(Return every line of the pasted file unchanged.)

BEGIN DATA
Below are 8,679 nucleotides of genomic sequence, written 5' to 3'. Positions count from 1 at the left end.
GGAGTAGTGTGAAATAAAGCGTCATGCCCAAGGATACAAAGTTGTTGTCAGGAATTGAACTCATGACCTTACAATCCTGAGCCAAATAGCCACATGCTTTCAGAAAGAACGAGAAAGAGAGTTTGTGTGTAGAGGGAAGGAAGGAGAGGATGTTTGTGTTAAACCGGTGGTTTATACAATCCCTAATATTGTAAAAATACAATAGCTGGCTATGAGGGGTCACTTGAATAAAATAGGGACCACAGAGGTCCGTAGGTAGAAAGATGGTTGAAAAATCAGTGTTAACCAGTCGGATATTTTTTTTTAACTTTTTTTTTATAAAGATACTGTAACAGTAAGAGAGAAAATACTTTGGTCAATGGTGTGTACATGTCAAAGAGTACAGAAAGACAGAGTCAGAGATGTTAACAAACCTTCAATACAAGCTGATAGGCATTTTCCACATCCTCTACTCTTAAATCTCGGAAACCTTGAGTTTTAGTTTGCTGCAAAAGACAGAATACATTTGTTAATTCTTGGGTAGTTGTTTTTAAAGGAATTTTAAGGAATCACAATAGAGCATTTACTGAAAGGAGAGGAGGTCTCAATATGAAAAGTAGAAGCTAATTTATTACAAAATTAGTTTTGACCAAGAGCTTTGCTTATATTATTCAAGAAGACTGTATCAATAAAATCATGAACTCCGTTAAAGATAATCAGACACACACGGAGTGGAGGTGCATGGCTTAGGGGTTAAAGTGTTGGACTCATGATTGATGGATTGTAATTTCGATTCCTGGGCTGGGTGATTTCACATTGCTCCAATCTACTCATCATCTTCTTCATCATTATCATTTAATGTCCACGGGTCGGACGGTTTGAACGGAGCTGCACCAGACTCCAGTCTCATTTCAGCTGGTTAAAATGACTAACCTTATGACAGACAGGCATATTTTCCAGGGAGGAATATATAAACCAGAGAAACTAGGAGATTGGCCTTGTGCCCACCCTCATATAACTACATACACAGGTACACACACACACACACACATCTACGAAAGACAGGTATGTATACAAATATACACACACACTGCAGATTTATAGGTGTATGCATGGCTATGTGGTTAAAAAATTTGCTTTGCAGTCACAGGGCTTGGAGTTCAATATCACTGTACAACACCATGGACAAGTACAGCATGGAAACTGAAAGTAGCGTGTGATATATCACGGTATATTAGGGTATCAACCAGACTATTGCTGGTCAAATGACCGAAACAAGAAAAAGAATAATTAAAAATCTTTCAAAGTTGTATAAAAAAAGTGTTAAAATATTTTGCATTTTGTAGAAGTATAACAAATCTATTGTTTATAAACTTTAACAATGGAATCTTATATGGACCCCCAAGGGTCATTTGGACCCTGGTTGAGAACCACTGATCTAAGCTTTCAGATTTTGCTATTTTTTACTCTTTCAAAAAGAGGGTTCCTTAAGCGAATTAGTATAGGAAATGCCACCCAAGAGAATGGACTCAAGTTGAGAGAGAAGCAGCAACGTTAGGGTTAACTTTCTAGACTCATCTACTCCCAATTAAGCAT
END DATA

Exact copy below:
Below are 8,679 nucleotides of genomic sequence, written 5' to 3'. Positions count from 1 at the left end.
GGAGTAGTGTGAAATAAAGCGTCATGCCCAAGGATACAAAGTTGTTGTCAGGAATTGAACTCATGACCTTACAATCCTGAGCCAAATAGCCACATGCTTTCAGAAAGAACGAGAAAGAGAGTTTGTGTGTAGAGGGAAGGAAGGAGAGGATGTTTGTGTTAAACCGGTGGTTTATACAATCCCTAATATTGTAAAAATACAATAGCTGGCTATGAGGGGTCACTTGAATAAAATAGGGACCACAGAGGTCCGTAGGTAGAAAGATGGTTGAAAAATCAGTGTTAACCAGTCGGATATTTTTTTTTAACTTTTTTTTTATAAAGATACTGTAACAGTAAGAGAGAAAATACTTTGGTCAATGGTGTGTACATGTCAAAGAGTACAGAAAGACAGAGTCAGAGATGTTAACAAACCTTCAATACAAGCTGATAGGCATTTTCCACATCCTCTACTCTTAAATCTCGGAAACCTTGAGTTTTAGTTTGCTGCAAAAGACAGAATACATTTGTTAATTCTTGGGTAGTTGTTTTTAAAGGAATTTTAAGGAATCACAATAGAGCATTTACTGAAAGGAGAGGAGGTCTCAATATGAAAAGTAGAAGCTAATTTATTACAAAATTAGTTTTGACCAAGAGCTTTGCTTATATTATTCAAGAAGACTGTATCAATAAAATCATGAACTCCGTTAAAGATAATCAGACACACACGGAGTGGAGGTGCATGGCTTAGGGGTTAAAGTGTTGGACTCATGATTGATGGATTGTAATTTCGATTCCTGGGCTGGGTGATTTCACATTGCTCCAATCTACTCATCATCTTCTTCATCATTATCATTTAATGTCCACGGGTCGGACGGTTTGAACGGAGCTGCACCAGACTCCAGTCTCATTTCAGCTGGTTAAAATGACTAACCTTATGACAGACAGGCATATTTTCCAGGGAGGAATATATAAACCAGAGAAACTAGGAGATTGGCCTTGTGCCCACCCTCATATAACTACATACACAGGTACACACACACACACACACATCTACGAAAGACAGGTATGTATACAAATATACACACACACTGCAGATTTATAGGTGTATGCATGGCTATGTGGTTAAAAAATTTGCTTTGCAGTCACAGGGCTTGGAGTTCAATATCACTGTACAACACCATGGACAAGTACAGCATGGAAACTGAAAGTAGCGTGTGATATATCACGGTATATTAGGGTATCAACCAGACTATTGCTGGTCAAATGACCGAAACAAGAAAAAGAATAATTAAAAATCTTTCAAAGTTGTATAAAAAAAGTGTTAAAATATTTTGCATTTTGTAGAAGTATAACAAATCTATTGTTTATAAACTTTAACAATGGAATCTTATATGGACCCCCAAGGGTCATTTGGACCCTGGTTGAGAACCACTGATCTAAGCTTTCAGATTTTGCTATTTTTTACTCTTTCAAAAAGAGGGTTCCTTAAGCGAATTAGTATAGGAAATGCCACCCAAGAGAATGGACTCAAGTTGAGAGAGAAGCAGCAACGTTAGGGTTAACTTTCTAGACTCATCTACTCCCAATTAAGCAT